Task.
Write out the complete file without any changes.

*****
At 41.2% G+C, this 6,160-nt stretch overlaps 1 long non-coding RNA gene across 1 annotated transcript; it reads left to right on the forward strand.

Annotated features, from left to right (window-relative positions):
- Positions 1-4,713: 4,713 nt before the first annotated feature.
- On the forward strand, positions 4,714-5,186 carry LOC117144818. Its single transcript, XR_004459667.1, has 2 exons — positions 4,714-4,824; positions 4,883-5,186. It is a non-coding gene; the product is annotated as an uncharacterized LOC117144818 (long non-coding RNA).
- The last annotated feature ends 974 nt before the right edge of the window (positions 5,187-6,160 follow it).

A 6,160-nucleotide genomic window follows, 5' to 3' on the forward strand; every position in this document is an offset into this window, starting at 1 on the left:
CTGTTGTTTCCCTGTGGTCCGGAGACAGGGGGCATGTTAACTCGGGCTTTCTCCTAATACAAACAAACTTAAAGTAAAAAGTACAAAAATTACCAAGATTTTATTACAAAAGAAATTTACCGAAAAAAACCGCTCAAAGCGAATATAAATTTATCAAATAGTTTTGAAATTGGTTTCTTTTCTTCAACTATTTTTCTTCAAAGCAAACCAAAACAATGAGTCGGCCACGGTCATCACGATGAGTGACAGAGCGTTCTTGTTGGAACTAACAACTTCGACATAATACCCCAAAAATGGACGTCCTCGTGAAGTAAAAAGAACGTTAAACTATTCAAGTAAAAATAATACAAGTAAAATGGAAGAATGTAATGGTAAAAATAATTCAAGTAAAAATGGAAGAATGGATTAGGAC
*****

At 41.2% G+C, this 6,160-nt stretch overlaps 1 long non-coding RNA gene across 1 annotated transcript; it reads left to right on the forward strand.

Annotated features, from left to right (window-relative positions):
- Positions 1-4,713: 4,713 nt before the first annotated feature.
- On the forward strand, positions 4,714-5,186 carry LOC117144818. Its single transcript, XR_004459667.1, has 2 exons — positions 4,714-4,824; positions 4,883-5,186. It is a non-coding gene; the product is annotated as an uncharacterized LOC117144818 (long non-coding RNA).
- The last annotated feature ends 974 nt before the right edge of the window (positions 5,187-6,160 follow it).

A 6,160-nucleotide genomic window follows, 5' to 3' on the forward strand; every position in this document is an offset into this window, starting at 1 on the left:
CTGTTGTTTCCCTGTGGTCCGGAGACAGGGGGCATGTTAACTCGGGCTTTCTCCTAATACAAACAAACTTAAAGTAAAAAGTACAAAAATTACCAAGATTTTATTACAAAAGAAATTTACCGAAAAAAACCGCTCAAAGCGAATATAAATTTATCAAATAGTTTTGAAATTGGTTTCTTTTCTTCAACTATTTTTCTTCAAAGCAAACCAAAACAATGAGTCGGCCACGGTCATCACGATGAGTGACAGAGCGTTCTTGTTGGAACTAACAACTTCGACATAATACCCCAAAAATGGACGTCCTCGTGAAGTAAAAAGAACGTTAAACTATTCAAGTAAAAATAATACAAGTAAAATGGAAGAATGTAATGGTAAAAATAATTCAAGTAAAAATGGAAGAATGGATTAGGAC